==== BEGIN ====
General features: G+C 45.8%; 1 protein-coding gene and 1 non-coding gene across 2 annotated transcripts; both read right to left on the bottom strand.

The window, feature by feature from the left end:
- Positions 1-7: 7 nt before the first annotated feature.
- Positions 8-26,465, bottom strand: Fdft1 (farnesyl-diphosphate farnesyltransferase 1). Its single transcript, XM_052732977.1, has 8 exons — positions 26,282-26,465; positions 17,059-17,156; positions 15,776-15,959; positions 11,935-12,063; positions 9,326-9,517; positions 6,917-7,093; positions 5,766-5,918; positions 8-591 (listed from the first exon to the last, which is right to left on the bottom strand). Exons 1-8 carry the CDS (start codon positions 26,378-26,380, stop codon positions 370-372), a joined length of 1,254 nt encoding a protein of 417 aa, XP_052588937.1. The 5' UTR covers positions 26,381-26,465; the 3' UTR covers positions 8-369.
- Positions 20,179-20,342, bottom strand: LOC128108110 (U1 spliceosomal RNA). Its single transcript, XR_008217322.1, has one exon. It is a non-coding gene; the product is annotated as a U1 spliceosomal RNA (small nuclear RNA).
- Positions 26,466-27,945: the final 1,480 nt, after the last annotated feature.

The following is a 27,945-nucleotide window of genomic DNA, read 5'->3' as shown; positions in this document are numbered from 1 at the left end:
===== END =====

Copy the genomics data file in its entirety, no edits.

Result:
General features: G+C 45.8%; 1 protein-coding gene and 1 non-coding gene across 2 annotated transcripts; both read right to left on the bottom strand.

The window, feature by feature from the left end:
- Positions 1-7: 7 nt before the first annotated feature.
- Positions 8-26,465, bottom strand: Fdft1 (farnesyl-diphosphate farnesyltransferase 1). Its single transcript, XM_052732977.1, has 8 exons — positions 26,282-26,465; positions 17,059-17,156; positions 15,776-15,959; positions 11,935-12,063; positions 9,326-9,517; positions 6,917-7,093; positions 5,766-5,918; positions 8-591 (listed from the first exon to the last, which is right to left on the bottom strand). Exons 1-8 carry the CDS (start codon positions 26,378-26,380, stop codon positions 370-372), a joined length of 1,254 nt encoding a protein of 417 aa, XP_052588937.1. The 5' UTR covers positions 26,381-26,465; the 3' UTR covers positions 8-369.
- Positions 20,179-20,342, bottom strand: LOC128108110 (U1 spliceosomal RNA). Its single transcript, XR_008217322.1, has one exon. It is a non-coding gene; the product is annotated as a U1 spliceosomal RNA (small nuclear RNA).
- Positions 26,466-27,945: the final 1,480 nt, after the last annotated feature.

The following is a 27,945-nucleotide window of genomic DNA, read 5'->3' as shown; positions in this document are numbered from 1 at the left end: